DETROIT -- General Motors Co. will get away from the volatile spending on product development that marked the boom and bust cycles of GM's past, the automaker's CFO said today.
In a roundtable discussion with reporters at the Detroit auto show, Chris Liddell said GM got into trouble historically by ramping up engineering and planning on new products in the good times -- only to pull the plug on programs during downturns.
“It's the world's worst way of running a ... capital intensive, high engineering company,” Liddell said. “We wasted a huge amount of money in the last few years by canceling projects which were perfectly acceptable that got started a few years ago in good times.”
Liddell said GM will keep its capital spending constant in both boom and bust years.
“What you should do is have a dollar figure or a certain amount of resources that you commit,” Liddell said, “and you don't allow that to expand in good times and you don't contract it in bad times.”
GM cut way back on research, product development and other capital spending amid the recession that led to its 2009 bankruptcy. Liddell said GM is gradually growing its capital expenditures to roughly the amount the automaker has spent historically.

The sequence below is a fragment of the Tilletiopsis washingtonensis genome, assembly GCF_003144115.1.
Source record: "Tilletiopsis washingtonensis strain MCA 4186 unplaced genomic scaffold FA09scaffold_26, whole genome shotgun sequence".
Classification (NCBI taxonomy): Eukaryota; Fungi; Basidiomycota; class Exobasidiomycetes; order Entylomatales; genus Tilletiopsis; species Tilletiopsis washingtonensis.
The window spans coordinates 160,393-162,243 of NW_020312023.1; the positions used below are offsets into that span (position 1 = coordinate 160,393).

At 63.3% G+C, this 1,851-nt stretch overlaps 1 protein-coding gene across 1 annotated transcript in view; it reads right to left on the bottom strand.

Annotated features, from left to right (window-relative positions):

He said that money will go further, though, because GM now has half the number of brands and saves costs by building multiple vehicles on global platforms.
GM's capital spending last year totaled $4.7 billion, far below the typical amount historically. It is expected to spend $7.2 billion this year and approach $9 billion by 2014, Morgan Stanley analyst Adam Jonas said in a recent research note.
Liddell said GM should be able hold spending steady because its balance sheet now is structured to break even at market bottoms. And he reiterated his vow that GM will carry relatively little debt on its books, so it shouldn't have to divert money from development projects to pay down debt.
GM reduced its debt load from $14 billion to $5 billion last year, Liddell said.